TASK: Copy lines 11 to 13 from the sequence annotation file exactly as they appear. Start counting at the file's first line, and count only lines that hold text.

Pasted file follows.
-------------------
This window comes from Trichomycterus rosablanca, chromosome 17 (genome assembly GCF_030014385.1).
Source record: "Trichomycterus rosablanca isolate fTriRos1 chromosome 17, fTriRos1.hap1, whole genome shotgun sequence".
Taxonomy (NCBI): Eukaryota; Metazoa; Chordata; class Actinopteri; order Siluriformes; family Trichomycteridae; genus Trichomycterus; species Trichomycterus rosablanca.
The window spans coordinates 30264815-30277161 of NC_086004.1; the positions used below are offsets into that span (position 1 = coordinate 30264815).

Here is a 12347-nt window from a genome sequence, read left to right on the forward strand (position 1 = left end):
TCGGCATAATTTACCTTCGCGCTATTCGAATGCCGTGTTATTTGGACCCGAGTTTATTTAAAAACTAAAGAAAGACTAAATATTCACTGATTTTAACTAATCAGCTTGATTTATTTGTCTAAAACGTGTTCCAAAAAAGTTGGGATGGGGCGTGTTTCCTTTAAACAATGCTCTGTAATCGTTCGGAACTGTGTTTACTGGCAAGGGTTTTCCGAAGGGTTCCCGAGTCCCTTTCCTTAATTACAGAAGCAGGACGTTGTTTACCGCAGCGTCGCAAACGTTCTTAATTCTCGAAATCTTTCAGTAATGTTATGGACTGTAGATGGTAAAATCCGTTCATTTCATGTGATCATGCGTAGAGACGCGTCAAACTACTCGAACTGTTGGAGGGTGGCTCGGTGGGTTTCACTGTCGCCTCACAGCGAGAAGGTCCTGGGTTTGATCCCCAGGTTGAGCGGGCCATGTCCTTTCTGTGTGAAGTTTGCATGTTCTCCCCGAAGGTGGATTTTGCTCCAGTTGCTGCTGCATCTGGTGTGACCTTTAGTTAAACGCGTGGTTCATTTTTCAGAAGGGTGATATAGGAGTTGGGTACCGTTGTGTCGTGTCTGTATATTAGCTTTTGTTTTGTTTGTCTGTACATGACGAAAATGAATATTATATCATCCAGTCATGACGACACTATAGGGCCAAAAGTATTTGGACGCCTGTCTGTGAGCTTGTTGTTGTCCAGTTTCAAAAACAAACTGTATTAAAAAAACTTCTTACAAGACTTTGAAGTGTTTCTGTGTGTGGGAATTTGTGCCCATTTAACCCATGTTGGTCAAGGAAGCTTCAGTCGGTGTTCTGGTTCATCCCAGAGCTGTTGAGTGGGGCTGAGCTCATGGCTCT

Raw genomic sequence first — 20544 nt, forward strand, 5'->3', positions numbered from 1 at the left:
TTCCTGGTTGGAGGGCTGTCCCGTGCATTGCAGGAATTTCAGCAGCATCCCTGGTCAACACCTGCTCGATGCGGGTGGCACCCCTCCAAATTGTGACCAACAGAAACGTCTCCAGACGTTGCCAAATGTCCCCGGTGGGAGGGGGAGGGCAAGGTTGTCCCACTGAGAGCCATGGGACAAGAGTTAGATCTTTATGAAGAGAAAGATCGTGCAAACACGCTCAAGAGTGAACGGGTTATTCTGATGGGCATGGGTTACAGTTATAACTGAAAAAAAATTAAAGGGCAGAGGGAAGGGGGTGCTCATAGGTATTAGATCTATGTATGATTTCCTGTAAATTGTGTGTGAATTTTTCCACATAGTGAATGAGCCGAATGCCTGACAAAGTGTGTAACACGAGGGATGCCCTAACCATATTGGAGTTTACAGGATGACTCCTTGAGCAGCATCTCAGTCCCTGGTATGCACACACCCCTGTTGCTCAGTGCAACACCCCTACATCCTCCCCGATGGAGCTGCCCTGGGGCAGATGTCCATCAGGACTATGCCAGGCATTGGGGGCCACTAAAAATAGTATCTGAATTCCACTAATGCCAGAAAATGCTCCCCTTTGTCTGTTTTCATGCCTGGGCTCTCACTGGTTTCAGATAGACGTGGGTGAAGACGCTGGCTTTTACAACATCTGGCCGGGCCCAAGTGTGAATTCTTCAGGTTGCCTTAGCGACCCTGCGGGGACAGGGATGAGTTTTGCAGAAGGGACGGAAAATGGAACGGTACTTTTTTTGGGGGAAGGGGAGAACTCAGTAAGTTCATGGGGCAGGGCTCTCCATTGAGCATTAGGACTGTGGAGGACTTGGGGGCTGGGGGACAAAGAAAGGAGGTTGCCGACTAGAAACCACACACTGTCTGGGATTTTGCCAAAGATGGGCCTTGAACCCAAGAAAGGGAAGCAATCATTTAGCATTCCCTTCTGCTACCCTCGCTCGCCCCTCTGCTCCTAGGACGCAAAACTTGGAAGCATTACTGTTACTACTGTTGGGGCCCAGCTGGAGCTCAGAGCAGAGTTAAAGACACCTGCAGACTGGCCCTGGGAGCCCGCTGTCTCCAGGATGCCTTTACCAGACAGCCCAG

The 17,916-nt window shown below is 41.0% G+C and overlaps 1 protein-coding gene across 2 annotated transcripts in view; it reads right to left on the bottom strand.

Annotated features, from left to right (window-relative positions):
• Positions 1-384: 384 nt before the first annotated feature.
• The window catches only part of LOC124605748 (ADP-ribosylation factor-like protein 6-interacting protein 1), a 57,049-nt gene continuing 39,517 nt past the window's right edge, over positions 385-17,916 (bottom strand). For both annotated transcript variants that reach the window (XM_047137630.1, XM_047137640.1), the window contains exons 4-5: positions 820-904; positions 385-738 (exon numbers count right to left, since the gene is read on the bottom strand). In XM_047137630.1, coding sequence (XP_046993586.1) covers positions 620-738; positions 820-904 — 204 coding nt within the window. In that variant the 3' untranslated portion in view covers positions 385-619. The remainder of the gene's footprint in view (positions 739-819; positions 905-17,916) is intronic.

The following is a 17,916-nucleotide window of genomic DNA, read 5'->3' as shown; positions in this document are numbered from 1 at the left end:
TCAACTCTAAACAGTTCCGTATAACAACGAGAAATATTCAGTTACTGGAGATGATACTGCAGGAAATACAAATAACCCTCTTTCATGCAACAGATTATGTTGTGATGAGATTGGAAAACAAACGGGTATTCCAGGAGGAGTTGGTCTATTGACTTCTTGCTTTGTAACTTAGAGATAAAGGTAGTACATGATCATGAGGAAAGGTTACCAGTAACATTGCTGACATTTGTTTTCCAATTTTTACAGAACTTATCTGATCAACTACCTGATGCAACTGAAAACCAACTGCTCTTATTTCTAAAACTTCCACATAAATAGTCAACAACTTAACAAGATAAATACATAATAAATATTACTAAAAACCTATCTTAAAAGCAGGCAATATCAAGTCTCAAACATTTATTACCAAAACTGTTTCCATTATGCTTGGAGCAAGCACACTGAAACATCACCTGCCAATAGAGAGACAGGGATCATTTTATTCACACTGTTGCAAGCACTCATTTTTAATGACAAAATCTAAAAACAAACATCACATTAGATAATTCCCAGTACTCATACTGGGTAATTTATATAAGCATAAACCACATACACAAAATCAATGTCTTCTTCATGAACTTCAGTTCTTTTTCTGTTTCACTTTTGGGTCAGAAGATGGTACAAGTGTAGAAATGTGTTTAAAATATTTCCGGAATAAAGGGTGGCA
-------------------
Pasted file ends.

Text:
• Positions 1-384: 384 nt before the first annotated feature.
• The window catches only part of LOC124605748 (ADP-ribosylation factor-like protein 6-interacting protein 1), a 57,049-nt gene continuing 39,517 nt past the window's right edge, over positions 385-17,916 (bottom strand). For both annotated transcript variants that reach the window (XM_047137630.1, XM_047137640.1), the window contains exons 4-5: positions 820-904; positions 385-738 (exon numbers count right to left, since the gene is read on the bottom strand). In XM_047137630.1, coding sequence (XP_046993586.1) covers positions 620-738; positions 820-904 — 204 coding nt within the window. In that variant the 3' untranslated portion in view covers positions 385-619. The remainder of the gene's footprint in view (positions 739-819; positions 905-17,916) is intronic.

The following is a 17,916-nucleotide window of genomic DNA, read 5'->3' as shown; positions in this document are numbered from 1 at the left end: